You want to use phrases like 'ripping yarn' and 'helluva story' for Sarah Bird’s new page-turner, but that makes Daughter of a Daughter of a Queen sound un-literary. It is, and isn’t—both in the best ways. This sweeping historical fiction spanning the Civil War to post-Reconstruction is nothing if not reader-friendly in a way that seems to call up the very power of the novel itself ... Daughter leaps out as a shared experience between writer and reader as vital as that between movie screen and cheering audience at a Saturday matinee. It makes demands, as does good literature, but also is generous with rewards. Fleshing out a skeleton of facts about Williams’ life, Bird produces a memorable recreation not just of this barely known American hero, but also of the thoroughly racist country in which she both suffered and triumphed.
Sarah Bird misses the mark by a wide mile as she relates the real-life tale of Miss Cathay Williams (the author persists in misspelling her name as ‘Cathy’ throughout) ... Daughter of a Daughter of a Queen had so much potential. The book does do several things right, including the excellent points made about the way black men and women had to live through horrors and debasement, to eke out survival, and of the lies they were forced to tell to the white people they loathed to make it to some semblance of survival. The novel’s battle scenes are properly rousing, and the observations of army life feel realistic and work well, as do the well-detailed difficulties of posing as someone of the opposing sex. But the author falls into several traps when it comes to portraying her black characters as well-rounded people (and is far, far worse at portraying the native American characters who appear later in the text), and sadly, stereotypes permeate the novel. While Cathay almost springs to life as a full-blooded woman, in several ways she comes off as a breathing chunk of cardboard ... worst of all is the love story between Cathay and Swayne, which is instantaneously built and completely ahisoric ... The author seems to want to do nothing more than mill some pulp from their forbidden romance, when Cathay’s story was about so much more.
While few details are known about the real Cathy Williams, author Sarah Bird weaves a sweeping tale that mixes humor, hope, courage, and gut-churning brutality to bring this forgotten character to life and offer a unique perspective on historical events ... Feisty Cathy is impossible not to like although at times she seems to have an almost superhuman ability to endure physical pain ... With astonishing period detail that transports the reader to Cathy’s brutal world, author Bird has mastered an engaging, folksy, narrative voice and a story brimming with clever descriptive gems ... Daughter of a Daughter of a Queen is a unique story told from a unique point of view that shines an entertaining light on an overlooked piece of history.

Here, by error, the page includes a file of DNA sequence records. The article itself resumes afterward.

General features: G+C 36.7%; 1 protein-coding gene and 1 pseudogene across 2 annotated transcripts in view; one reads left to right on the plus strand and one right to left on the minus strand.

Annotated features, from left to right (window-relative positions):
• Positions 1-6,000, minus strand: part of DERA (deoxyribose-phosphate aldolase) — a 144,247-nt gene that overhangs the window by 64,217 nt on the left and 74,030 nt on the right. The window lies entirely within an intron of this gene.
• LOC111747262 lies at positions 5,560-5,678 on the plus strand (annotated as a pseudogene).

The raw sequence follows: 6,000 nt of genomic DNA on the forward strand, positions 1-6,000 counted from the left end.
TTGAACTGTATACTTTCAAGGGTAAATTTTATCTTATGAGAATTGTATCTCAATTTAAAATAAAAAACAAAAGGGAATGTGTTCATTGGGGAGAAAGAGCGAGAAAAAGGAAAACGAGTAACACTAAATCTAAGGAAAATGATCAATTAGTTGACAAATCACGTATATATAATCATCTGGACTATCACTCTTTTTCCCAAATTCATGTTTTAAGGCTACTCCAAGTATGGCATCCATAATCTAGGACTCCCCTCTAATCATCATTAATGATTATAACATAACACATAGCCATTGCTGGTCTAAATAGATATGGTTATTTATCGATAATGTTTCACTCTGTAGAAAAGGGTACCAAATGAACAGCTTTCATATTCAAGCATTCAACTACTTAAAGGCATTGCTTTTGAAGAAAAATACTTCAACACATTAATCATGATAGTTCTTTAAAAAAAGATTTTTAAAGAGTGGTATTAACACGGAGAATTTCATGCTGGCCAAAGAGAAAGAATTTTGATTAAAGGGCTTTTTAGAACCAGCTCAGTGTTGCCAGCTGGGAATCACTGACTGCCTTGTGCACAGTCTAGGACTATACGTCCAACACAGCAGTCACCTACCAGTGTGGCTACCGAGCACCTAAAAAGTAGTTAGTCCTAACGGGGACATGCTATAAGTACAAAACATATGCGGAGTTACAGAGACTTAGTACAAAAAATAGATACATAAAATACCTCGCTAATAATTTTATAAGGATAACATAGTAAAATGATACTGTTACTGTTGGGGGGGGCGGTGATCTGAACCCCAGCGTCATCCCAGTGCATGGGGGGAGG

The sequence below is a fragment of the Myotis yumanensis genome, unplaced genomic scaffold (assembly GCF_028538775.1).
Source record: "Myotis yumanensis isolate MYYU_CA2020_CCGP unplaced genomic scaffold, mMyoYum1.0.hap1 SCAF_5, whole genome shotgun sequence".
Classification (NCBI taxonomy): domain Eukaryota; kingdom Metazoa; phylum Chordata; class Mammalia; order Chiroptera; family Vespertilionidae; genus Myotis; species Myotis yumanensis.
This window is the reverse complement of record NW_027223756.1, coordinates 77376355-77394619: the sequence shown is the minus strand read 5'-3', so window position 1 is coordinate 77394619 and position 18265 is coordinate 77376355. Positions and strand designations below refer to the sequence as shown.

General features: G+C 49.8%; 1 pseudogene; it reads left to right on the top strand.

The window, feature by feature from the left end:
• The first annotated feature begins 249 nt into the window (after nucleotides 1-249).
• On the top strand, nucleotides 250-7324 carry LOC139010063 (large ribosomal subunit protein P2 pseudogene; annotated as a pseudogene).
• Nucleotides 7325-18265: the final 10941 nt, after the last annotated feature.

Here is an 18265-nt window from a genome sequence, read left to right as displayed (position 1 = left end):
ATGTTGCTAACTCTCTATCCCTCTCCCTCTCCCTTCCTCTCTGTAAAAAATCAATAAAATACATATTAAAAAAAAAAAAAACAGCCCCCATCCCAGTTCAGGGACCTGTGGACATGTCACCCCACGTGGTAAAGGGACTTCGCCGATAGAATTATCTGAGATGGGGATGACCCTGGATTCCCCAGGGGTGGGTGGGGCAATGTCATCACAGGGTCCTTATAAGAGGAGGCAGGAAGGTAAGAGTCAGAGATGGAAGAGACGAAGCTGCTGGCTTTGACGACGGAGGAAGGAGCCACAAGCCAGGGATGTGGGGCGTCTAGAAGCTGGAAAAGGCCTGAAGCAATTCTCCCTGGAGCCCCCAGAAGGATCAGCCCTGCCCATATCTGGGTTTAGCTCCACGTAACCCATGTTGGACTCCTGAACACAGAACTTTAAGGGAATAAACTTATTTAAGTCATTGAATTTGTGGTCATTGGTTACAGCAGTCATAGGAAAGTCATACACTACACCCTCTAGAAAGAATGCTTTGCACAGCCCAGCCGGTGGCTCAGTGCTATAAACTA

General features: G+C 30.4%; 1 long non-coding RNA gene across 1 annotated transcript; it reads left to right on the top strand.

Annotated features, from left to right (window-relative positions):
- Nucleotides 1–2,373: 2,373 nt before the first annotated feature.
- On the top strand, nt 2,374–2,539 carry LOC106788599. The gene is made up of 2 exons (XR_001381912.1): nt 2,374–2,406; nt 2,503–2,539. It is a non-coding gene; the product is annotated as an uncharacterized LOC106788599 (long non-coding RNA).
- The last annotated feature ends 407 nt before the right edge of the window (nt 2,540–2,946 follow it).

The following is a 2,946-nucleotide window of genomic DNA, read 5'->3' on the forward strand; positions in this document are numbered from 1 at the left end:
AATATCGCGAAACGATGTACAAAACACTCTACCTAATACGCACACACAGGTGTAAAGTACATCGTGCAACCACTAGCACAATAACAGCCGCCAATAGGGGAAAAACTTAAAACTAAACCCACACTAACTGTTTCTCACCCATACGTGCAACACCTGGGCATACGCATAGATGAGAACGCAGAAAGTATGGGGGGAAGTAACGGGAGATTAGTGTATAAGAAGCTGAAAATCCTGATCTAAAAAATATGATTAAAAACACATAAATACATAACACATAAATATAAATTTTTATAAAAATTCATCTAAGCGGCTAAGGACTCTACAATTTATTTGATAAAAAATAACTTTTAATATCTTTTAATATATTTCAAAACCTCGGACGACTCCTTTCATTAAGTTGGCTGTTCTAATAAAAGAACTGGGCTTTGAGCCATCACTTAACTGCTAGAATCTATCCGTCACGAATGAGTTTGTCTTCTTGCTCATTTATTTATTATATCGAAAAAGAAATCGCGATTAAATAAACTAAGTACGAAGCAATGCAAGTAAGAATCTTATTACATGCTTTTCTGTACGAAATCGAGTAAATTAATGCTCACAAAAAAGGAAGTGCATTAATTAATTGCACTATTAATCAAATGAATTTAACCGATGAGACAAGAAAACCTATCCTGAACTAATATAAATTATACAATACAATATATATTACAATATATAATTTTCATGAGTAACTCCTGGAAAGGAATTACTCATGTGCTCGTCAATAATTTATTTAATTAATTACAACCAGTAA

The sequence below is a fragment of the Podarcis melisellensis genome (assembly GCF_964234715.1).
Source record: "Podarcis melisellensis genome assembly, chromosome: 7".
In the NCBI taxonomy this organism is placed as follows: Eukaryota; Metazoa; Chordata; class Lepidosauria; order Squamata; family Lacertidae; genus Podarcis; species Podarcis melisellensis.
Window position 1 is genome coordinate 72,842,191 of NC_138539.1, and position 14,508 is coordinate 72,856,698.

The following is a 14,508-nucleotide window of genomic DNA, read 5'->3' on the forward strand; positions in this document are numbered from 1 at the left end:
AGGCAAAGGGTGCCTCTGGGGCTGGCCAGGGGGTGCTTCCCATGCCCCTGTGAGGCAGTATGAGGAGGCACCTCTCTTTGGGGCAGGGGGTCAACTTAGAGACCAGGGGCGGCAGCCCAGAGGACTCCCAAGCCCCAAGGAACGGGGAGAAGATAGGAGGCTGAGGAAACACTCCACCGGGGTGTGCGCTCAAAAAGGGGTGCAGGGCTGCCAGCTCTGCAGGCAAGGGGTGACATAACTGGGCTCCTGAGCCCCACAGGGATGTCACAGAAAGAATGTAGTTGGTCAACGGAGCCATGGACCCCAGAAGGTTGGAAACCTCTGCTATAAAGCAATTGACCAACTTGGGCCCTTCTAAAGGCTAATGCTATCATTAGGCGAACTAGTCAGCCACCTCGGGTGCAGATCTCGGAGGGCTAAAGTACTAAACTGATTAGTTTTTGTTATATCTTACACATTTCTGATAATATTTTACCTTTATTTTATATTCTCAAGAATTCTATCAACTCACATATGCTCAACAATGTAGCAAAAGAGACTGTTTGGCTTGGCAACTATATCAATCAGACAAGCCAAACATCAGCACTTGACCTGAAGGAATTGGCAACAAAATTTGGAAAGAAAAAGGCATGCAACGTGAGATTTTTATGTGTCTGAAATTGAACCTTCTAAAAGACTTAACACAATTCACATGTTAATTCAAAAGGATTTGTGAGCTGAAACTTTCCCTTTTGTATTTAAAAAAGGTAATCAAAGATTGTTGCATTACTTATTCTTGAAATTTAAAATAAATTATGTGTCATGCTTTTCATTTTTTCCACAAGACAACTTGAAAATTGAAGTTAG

Bird is a gifted writer, using first person to take us through Williams' travails. But this is a problematic tale, weakened by hard-to-believe depictions of Williams' efforts to hide her female identity, an interwoven love story that stretches too far, and portrayals of Native Americans, former slaves and whites that at times feel stereotypical ... Despite its flaws, it is a highly readable, compelling tale set in a fascinating time period. You can't help but root for its heroine.
Cathy is proud of her illustrious African heritage, and her witty voice and down-to-earth honesty enliven her lengthy tale ... Bird’s meaty epic provides abundant, intimate details about Cathy’s life as a Buffalo Soldier ... An admiring novel about a groundbreaking, mentally tough woman.
Bird’s rich historical novel...is a layered study of post-Civil War America ... Williams, as narrator, reveals a bravado fueled by her love of dashing Yankee soldier Wager Swayne, hero-worship of Sheridan, and pride in her heritage as the granddaughter of an African queen. Bird’s fast-paced, action-packed story is a bittersweet one—grand love and legacy ultimately eluded Williams—but this fearless, often heartbreaking account sheds a welcome light on an extraordinary American warrior.
In her 10th novel, Bird...delivers a high-energy page-turner that combines vividly re-created historical figures and events with a wild mustang of a plot and an embattled secret love, the last of which fans will recognize as a specialty of this author ... This author has no trouble keeping a crazy romance with a dead person going great guns while exploring the very real historical ironies of black soldiers sent to subdue Native American tribes. Meanwhile, the travails of this woman-pretending-to-be-a-man echo across the centuries. Rapturously imagined and shamelessly entertaining.